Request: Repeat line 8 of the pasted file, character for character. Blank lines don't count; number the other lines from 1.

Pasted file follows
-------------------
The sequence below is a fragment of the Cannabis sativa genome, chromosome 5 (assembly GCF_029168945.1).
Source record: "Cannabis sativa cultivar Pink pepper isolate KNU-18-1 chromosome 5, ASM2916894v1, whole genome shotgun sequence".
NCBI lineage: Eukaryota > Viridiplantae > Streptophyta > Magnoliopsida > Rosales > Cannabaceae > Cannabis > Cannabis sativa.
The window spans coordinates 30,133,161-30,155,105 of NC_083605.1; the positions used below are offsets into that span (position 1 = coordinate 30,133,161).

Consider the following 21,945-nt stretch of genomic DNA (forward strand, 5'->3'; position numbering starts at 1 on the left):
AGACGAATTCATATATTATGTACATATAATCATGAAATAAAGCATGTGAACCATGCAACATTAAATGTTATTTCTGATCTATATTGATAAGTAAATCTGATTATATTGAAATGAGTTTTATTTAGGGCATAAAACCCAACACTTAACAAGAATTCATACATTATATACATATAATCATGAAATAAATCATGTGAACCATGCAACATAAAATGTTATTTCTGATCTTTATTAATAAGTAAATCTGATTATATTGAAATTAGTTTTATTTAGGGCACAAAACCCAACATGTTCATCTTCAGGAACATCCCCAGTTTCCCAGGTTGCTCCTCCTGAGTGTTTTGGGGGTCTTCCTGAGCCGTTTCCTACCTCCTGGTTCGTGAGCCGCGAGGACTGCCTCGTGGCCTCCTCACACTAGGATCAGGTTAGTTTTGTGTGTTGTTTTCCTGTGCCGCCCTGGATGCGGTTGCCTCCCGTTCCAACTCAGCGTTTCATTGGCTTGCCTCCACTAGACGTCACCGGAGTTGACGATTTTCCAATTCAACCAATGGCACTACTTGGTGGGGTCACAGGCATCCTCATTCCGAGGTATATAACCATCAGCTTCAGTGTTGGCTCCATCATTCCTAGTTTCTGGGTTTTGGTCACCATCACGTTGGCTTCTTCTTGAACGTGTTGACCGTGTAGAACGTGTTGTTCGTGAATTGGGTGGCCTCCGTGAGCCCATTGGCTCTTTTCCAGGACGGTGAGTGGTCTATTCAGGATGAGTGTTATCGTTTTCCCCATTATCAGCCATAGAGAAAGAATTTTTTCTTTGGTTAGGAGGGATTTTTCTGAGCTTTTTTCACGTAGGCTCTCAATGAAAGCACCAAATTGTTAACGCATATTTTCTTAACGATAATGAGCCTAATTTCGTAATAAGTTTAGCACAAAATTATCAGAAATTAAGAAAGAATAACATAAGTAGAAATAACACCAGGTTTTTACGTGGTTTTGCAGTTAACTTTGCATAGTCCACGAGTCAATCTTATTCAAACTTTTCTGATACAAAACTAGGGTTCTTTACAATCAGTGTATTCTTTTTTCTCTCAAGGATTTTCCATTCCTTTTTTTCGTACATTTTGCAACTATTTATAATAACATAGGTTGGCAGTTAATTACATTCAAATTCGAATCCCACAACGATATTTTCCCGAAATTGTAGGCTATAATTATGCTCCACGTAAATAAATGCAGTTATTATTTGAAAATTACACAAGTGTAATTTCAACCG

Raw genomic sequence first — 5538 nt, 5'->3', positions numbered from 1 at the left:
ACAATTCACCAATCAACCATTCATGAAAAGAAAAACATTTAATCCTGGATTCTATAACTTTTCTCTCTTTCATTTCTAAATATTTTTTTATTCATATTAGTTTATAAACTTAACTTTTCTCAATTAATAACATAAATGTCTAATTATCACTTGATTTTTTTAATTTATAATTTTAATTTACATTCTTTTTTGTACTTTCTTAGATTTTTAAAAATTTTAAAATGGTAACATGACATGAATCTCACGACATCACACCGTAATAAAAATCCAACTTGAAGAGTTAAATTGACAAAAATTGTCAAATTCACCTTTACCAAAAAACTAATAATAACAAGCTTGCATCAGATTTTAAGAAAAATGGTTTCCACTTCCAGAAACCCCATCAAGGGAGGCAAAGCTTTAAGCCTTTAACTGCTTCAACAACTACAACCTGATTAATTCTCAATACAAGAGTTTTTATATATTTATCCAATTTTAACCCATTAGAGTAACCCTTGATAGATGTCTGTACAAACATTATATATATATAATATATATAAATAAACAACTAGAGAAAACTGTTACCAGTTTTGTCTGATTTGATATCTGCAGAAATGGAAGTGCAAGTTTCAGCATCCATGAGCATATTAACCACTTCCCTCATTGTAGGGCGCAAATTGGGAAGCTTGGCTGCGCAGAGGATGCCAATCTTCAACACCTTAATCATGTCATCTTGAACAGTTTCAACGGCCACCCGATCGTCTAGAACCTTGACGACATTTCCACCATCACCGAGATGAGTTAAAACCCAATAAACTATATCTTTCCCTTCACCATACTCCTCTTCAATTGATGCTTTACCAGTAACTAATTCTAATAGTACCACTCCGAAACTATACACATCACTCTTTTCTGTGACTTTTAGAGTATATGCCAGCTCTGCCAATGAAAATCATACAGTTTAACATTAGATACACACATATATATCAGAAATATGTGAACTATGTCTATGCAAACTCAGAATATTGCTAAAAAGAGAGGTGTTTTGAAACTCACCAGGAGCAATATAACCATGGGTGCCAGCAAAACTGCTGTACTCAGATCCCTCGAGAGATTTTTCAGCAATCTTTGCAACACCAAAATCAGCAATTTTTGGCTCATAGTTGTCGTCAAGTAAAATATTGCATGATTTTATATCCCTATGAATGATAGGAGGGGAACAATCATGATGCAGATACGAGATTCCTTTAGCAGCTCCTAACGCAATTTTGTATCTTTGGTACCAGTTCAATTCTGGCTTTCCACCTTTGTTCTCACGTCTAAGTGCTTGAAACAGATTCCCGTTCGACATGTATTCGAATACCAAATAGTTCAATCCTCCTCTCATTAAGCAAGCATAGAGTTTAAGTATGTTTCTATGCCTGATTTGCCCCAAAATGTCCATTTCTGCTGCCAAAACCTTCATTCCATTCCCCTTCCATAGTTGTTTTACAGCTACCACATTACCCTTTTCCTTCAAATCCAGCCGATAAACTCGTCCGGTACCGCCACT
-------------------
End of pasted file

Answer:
ACAATTCACCAATCAACCATTCATGAAAAGAAAAACATTTAATCCTGGATTCTATAACTTTTCTCTCTTTCATTTCTAAATATTTTTTTATTCATATTAGTTTATAAACTTAACTTTTCTCAATTAATAACATAAATGTCTAATTATCACTTGATTTTTTTAATTTATAATTTTAATTTACATTCTTTTTTGTACTTTCTTAGATTTTTAAAAATTTTAAAATGGTAACATGACATGAATCTCACGACATCACACCGTAATAAAAATCCAACTTGAAGAGTTAAATTGACAAAAATTGTCAAATTCACCTTTACCAAAAAACTAATAATAACAAGCTTGCATCAGATTTTAAGAAAAATGGTTTCCACTTCCAGAAACCCCATCAAGGGAGGCAAAGCTTTAAGCCTTTAACTGCTTCAACAACTACAACCTGATTAATTCTCAATACAAGAGTTTTTATATATTTATCCAATTTTAACCCATTAGAGTAACCCTTGATAGATGTCTGTACAAACATTATATATATATAATATATATAAATAAACAACTAGAGAAAACTGTTACCAGTTTTGTCTGATTTGATATCTGCAGAAATGGAAGTGCAAGTTTCAGCATCCATGAGCATATTAACCACTTCCCTCATTGTAGGGCGCAAATTGGGAAGCTTGGCTGCGCAGAGGATGCCAATCTTCAACACCTTAATCATGTCATCTTGAACAGTTTCAACGGCCACCCGATCGTCTAGAACCTTGACGACATTTCCACCATCACCGAGATGAGTTAAAACCCAATAAACTATATCTTTCCCTTCACCATACTCCTCTTCAATTGATGCTTTACCAGTAACTAATTCTAATAGTACCACTCCGAAACTATACACATCACTCTTTTCTGTGACTTTTAGAGTATATGCCAGCTCTGCCAATGAAAATCATACAGTTTAACATTAGATACACACATATATATCAGAAATATGTGAACTATGTCTATGCAAACTCAGAATATTGCTAAAAAGAGAGGTGTTTTGAAACTCACCAGGAGCAATATAACCATGGGTGCCAGCAAAACTGCTGTACTCAGATCCCTCGAGAGATTTTTCAGCAATCTTTGCAACACCAAAATCAGCAATTTTTGGCTCATAGTTGTCGTCAAGTAAAATATTGCATGATTTTATATCCCTATGAATGATAGGAGGGGAACAATCATGATGCAGATACGAGATTCCTTTAGCAGCTCCTAACGCAATTTTGTATCTTTGGTACCAGTTCAATTCTGGCTTTCCACCTTTGTTCTCACGTCTAAGTGCTTGAAACAGATTCCCGTTCGACATGTATTCGAATACCAAATAGTTCAATCCTCCTCTCATTAAGCAAGCATAGAGTTTAAGTATGTTTCTATGCCTGATTTGCCCCAAAATGTCCATTTCTGCTGCCAAAACCTTCATTCCATTCCCCTTCCATAGTTGTTTTACAGCTACCACATTACCCTTTTCCTTCAAATCCAGCCGATAAACTCGTCCGGTACCGCCACT